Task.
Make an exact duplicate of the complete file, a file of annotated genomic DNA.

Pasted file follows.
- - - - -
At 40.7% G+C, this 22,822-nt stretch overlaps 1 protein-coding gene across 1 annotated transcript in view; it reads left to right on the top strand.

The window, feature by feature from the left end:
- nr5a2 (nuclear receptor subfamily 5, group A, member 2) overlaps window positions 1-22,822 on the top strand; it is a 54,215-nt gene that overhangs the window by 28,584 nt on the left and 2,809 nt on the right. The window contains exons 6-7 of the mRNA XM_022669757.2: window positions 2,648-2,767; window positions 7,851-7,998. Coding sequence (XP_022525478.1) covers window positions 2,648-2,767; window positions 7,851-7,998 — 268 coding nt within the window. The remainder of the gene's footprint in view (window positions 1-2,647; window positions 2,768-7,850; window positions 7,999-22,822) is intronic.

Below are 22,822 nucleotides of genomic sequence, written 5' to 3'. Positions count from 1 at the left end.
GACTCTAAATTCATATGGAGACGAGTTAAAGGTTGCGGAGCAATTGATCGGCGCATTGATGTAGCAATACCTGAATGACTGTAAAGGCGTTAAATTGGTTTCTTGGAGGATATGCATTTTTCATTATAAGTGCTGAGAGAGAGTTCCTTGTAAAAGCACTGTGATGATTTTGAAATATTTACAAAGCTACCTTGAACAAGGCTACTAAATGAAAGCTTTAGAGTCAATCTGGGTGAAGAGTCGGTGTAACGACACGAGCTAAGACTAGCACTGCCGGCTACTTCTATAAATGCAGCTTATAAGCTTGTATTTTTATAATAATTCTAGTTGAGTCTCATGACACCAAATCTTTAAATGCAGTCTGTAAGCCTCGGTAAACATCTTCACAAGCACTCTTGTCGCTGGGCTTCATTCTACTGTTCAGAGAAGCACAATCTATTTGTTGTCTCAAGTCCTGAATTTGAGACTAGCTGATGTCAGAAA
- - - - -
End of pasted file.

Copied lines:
At 40.7% G+C, this 22,822-nt stretch overlaps 1 protein-coding gene across 1 annotated transcript in view; it reads left to right on the top strand.

The window, feature by feature from the left end:
- nr5a2 (nuclear receptor subfamily 5, group A, member 2) overlaps window positions 1-22,822 on the top strand; it is a 54,215-nt gene that overhangs the window by 28,584 nt on the left and 2,809 nt on the right. The window contains exons 6-7 of the mRNA XM_022669757.2: window positions 2,648-2,767; window positions 7,851-7,998. Coding sequence (XP_022525478.1) covers window positions 2,648-2,767; window positions 7,851-7,998 — 268 coding nt within the window. The remainder of the gene's footprint in view (window positions 1-2,647; window positions 2,768-7,850; window positions 7,999-22,822) is intronic.

Below are 22,822 nucleotides of genomic sequence, written 5' to 3'. Positions count from 1 at the left end.
GACTCTAAATTCATATGGAGACGAGTTAAAGGTTGCGGAGCAATTGATCGGCGCATTGATGTAGCAATACCTGAATGACTGTAAAGGCGTTAAATTGGTTTCTTGGAGGATATGCATTTTTCATTATAAGTGCTGAGAGAGAGTTCCTTGTAAAAGCACTGTGATGATTTTGAAATATTTACAAAGCTACCTTGAACAAGGCTACTAAATGAAAGCTTTAGAGTCAATCTGGGTGAAGAGTCGGTGTAACGACACGAGCTAAGACTAGCACTGCCGGCTACTTCTATAAATGCAGCTTATAAGCTTGTATTTTTATAATAATTCTAGTTGAGTCTCATGACACCAAATCTTTAAATGCAGTCTGTAAGCCTCGGTAAACATCTTCACAAGCACTCTTGTCGCTGGGCTTCATTCTACTGTTCAGAGAAGCACAATCTATTTGTTGTCTCAAGTCCTGAATTTGAGACTAGCTGATGTCAGAAA